A long time since I last blogged. I think (in hindsight) that this was because I wasn’t too happy with what I was working on, so wasn’t too keen to share. But Now I Have Ditched It (well I think i have – is this post a therapy session to come to terms with this, I ask myself?)

Lets start at the begining….. Our next project is supposed to be about recycling (or at least a nod in the direction of environmentalism). I tried weaving strips of plastic bags and thought they could be a useful garden-type textile. I have tried plastic bag weaving before and not been very enthrawled, so not sure why I grasped this idea. Anyway, I grasped at this straw very strongly and went off running with it. Plastic bags are in short supply at our house (being environmentally minded and having one child still in night-time nappies- OK not disposable) Perhaps using strips of toddlers paddling pools, PVC would be better.
I sourced several punctured paddling pools from all over sheffield – lots of colours. Feeling proud of myself, I was.
Now….. on with artwork. What would make good use of all these bright shiny colours.mmmm. Caterpillars… they are a bit comical, bright and colourful and garden-y.
Io_moth_caterpillarMAX00761More on caterpillar art in my next post.  I think I need to get all this out of my system before I can pick the subject for my next project and time is running out…!

Clints (limestone blocks) and Grykes (cracks in between)

Clints (limestone blocks) and Grykes (cracks in between)

We have been given the topic of Layers for our next project with Double Weave as the technique to explore.

I had been thinking about this for a while, as I was familiar with Double Weave.  I had thought of doing Limestone Pavements as a topic – being an ex-geography teacher, it would remind me of school field-trips.  I also admire what the Limestone Pavement Protection group are doing.   http://www.limestone-pavements.org.uk/  They are seeking to protect the limestone from being ripped up and sold at garden centres as water washed limestone, for rockery features.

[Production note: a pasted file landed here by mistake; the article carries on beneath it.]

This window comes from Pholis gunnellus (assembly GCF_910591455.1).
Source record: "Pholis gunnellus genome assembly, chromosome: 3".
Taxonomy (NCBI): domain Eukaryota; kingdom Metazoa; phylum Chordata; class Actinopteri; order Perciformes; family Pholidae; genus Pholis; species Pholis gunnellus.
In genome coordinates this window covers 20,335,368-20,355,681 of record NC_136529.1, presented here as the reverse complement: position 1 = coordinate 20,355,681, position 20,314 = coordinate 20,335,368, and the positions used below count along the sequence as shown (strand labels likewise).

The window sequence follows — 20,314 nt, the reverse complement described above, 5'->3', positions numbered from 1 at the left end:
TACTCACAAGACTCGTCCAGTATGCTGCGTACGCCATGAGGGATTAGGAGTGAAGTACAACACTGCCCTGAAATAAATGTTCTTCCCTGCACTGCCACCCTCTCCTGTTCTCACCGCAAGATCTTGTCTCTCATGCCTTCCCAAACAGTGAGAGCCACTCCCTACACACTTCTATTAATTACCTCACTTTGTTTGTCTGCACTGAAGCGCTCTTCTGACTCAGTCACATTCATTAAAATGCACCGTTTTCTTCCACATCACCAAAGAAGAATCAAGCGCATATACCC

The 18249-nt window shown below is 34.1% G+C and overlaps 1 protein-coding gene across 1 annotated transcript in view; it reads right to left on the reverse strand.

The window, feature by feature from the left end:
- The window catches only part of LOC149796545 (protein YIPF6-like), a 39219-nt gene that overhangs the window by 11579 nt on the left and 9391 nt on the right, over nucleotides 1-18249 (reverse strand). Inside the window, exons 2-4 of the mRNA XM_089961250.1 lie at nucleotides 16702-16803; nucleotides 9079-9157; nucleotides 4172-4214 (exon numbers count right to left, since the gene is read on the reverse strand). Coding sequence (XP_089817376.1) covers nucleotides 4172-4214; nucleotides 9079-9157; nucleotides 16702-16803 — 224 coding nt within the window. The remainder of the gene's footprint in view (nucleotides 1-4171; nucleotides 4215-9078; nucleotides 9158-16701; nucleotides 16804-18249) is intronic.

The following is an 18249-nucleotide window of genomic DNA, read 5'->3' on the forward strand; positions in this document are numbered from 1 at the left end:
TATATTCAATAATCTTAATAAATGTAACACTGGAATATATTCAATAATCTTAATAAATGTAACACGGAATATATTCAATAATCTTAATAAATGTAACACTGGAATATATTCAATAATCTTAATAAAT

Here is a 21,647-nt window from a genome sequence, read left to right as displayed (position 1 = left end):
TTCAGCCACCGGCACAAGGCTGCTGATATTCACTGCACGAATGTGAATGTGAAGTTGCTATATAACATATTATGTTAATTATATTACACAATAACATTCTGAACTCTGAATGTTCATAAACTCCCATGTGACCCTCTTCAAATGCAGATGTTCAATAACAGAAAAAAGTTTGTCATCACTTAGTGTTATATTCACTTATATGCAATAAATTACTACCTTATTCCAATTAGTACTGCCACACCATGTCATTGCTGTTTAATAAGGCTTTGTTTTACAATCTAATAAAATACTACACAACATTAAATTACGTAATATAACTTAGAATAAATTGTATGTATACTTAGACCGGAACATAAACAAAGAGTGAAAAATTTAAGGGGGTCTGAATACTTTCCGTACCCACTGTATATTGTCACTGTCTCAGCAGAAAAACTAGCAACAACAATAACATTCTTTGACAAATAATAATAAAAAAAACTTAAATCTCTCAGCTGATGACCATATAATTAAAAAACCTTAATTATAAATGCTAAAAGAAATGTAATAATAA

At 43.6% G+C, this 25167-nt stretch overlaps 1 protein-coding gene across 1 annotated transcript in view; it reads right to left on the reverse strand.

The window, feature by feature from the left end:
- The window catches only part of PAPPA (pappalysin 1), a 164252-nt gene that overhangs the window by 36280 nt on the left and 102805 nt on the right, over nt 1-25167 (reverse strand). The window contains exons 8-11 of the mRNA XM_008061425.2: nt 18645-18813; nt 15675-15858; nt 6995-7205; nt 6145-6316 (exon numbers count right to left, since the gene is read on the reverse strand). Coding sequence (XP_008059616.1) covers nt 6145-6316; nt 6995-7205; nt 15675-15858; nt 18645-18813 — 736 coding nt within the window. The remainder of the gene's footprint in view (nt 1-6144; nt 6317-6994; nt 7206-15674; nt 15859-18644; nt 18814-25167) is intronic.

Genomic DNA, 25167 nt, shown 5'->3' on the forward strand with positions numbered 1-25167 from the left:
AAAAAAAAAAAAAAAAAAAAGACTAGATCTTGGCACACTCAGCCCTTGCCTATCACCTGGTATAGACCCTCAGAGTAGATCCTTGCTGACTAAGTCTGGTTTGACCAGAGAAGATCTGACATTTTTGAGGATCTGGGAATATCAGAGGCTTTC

Above Malham Cove there is an outstanding example of Limestone Pavement.  It’s about 2 hours north of Sheffield.  I’ve reluctantly decided that it’s too far to travel around other commitments.  Another project, another day.

So, I was after something 3 Dimensional for this project to best use Double Weave.    A pine cone …..yes…easy to draw at home,…..doesn’t move about (unlike last project subject matter)…doesn’t wilt and die (like flowers)..  So….Pine Cone…….like the effect of the light/dark.  Texture is very dry and rough.  Time to do a bit of drawing. painting and general pinecone research.

Well, I’m well into the first year of a 2 year course at Bradford College – THE weaving course, apparantly – there’s nothing much else like it round the country.  Distance learning with long weekends in college every couple of months.  Great people on the course.  Learning lots.  Spare time since I started it in Sept- Nil

We’re on project 4 now.  I may go back and do a few photos of previous projects but for now, I intend to stick to this current one.  My design thoughts (in varying degrees of practicality) come thick and fast.   Getting anything down on paper in time before the next urgent idea blasts through is a challenge in itself.  I hope blogging will help me keep track of all my ideas.  A bit like a notebook that I can’t lose.

Project 4 – is about Double Weave (or Double Cloth).  I’ve done some of this before and loved it.  Easy on 4 shafts.  Can make it look like layers of leaves

Double Weave - 2 layers 'stitched' down along centre

 

Double weave -2 layers with all layers stitched down in centre

 

 

Cabbage leaf

 This Spring Cabbage leaf was the inspiration
Or the layers can be stuffed….
   
Stuffed double weave sample

Stuffed double weave sample

 In this case, the naturally cotton (onion skins) was stuffed with indigo dyed sheeps fleece.

Large Totem Head
Large Totem Head

The inspiration for the stuffed double weave.  Courtesy of Yorkshire Sculpture Park.     www.ysp.co.uk/.